But don't mind me, Do your own experiments, make your own observations. I don't really have anything more to add to this discussion.

BMW boxer option

The problem with this motor is that the cylinders get in the way of the 'foot down' position

Unsprung vs sprung and redundant links

The unsprung parts are the wheel, hub, etc. The handlebar on a head stock mounted steering system is sprung.

A structure to support a handlebar should be sufficiently stiff that any deflection from steering loads is not detectable. If a second link is required to counter deflection, then something in the supporting structure, either the handlebar axis or the top of the forks, is insufficiently stiff. This isn't anything to argue about; it's simple engineering.

My own extensive experience with my FFs equipped with tele forks and secondary steering heads confirms this. I can't speak for other builds as I'm not well enough acquainted with them.

Giant First Step Taken!

I now own the beast for my conversion!
I have added pictures on to the first post of this blog, of the bike as it is, and illustrations of what it could possibly look like in FF mode.
I found a GREAT deal on a 2008 Concours 14 and snatched it up.
I had never ridden one, this thing is no joke.
Fastest bike I’ve ever owned, by far.
A few modifications by the previous owner and it’s a little over 150 horsepower!
Very smooth, excellent suspension, fantastic brakes, and acceleration like some giant tightly-stretched rubber band is always ready to shoot you forward at any instant.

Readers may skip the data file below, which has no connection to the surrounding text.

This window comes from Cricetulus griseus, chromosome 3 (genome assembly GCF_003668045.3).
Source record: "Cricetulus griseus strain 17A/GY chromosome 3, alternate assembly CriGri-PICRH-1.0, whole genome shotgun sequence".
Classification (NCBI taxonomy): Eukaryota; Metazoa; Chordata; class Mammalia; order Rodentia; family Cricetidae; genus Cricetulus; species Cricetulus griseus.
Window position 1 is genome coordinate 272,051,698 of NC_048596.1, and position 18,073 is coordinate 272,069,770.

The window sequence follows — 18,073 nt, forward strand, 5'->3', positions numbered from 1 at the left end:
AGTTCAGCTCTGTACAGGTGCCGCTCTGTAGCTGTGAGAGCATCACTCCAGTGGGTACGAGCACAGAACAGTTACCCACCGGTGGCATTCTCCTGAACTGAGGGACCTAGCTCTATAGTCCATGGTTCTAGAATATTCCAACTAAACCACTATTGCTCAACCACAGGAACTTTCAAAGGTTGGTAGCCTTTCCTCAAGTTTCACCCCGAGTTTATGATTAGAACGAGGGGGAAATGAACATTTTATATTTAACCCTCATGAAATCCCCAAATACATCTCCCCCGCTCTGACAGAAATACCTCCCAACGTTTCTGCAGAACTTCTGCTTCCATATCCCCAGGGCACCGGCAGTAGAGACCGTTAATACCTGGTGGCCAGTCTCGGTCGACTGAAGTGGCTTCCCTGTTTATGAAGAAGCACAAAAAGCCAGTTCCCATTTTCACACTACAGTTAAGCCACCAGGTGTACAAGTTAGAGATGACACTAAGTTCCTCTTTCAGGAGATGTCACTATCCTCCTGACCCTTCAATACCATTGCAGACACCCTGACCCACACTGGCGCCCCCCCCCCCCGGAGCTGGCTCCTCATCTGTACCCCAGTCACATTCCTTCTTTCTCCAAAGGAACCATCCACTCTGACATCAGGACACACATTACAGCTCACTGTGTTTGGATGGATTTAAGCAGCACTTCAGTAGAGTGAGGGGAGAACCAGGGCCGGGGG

I’ve been riding it as it is, nonstop for the past few days. It’s an awesome machine.
If I can bring myself to tear it apart, the plan is to strip it down without any non-reversible modifications, and only temporarily make it able to be test ridden in the FF mode.
Then I can decide if I indeed want to permanently modify it into the machine of my FF dreams.
I have learned that in addition to the airbox and air filter, the battery of the Concours/ZX14 is inside the monocoque frame. How cool is that?

Scott

splendid

That thing will a rocketship... Good news about the battery, it's a big lump to package otherwise. You just need a fuel tank then. I see a seat height of 17.5", that's fairly high so you wouldn't want to raise it with a sit-on fuel tank. There should be plenty of room behins the seat(base). Don't miss the width available behind your seat, it's a big space. You're building a 'proof of concept' protoptype so it can run with a tiny tank to start with.

One thing you might want to consder is gearing. With stock gearing you'll probably run out of revs in top gear. This isn't going to be much of a problem due to the high terminal speeds involved but you might get easier cruising with a higher ratio - might be worth looking to see if there are other ratios in the model range. Given reasonable aero's 10% higher ratio seems to work.

Given the potential speed range, pushing towards 200 mph, aero's are going to be essential. I've ranted endlessly about this subject so I'll just suggest More Tail, Less Nose... It's a subject that wil reward study of modern vehicle aero's (Motorcycles are not a Modern Vehicle)in theory and practice. I'd go on, but I'm still learning about it it myself...